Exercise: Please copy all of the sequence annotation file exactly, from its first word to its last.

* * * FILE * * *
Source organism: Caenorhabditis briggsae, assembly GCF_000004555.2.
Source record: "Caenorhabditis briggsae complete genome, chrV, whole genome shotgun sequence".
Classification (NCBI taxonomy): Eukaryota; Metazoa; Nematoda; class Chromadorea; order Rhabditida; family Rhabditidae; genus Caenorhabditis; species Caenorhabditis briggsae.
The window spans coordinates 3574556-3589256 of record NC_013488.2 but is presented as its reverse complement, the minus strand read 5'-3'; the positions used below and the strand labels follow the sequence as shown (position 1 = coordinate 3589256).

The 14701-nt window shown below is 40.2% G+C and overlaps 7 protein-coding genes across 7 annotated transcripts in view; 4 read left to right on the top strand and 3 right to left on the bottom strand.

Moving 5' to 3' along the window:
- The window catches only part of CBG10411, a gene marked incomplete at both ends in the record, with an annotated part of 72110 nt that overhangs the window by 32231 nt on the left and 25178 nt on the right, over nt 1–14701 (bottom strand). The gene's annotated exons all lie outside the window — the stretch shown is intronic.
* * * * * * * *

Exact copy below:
Source organism: Caenorhabditis briggsae, assembly GCF_000004555.2.
Source record: "Caenorhabditis briggsae complete genome, chrV, whole genome shotgun sequence".
Classification (NCBI taxonomy): Eukaryota; Metazoa; Nematoda; class Chromadorea; order Rhabditida; family Rhabditidae; genus Caenorhabditis; species Caenorhabditis briggsae.
The window spans coordinates 3574556-3589256 of record NC_013488.2 but is presented as its reverse complement, the minus strand read 5'-3'; the positions used below and the strand labels follow the sequence as shown (position 1 = coordinate 3589256).

The 14701-nt window shown below is 40.2% G+C and overlaps 7 protein-coding genes across 7 annotated transcripts in view; 4 read left to right on the top strand and 3 right to left on the bottom strand.

Moving 5' to 3' along the window:
- The window catches only part of CBG10411, a gene marked incomplete at both ends in the record, with an annotated part of 72110 nt that overhangs the window by 32231 nt on the left and 25178 nt on the right, over nt 1–14701 (bottom strand). The gene's annotated exons all lie outside the window — the stretch shown is intronic.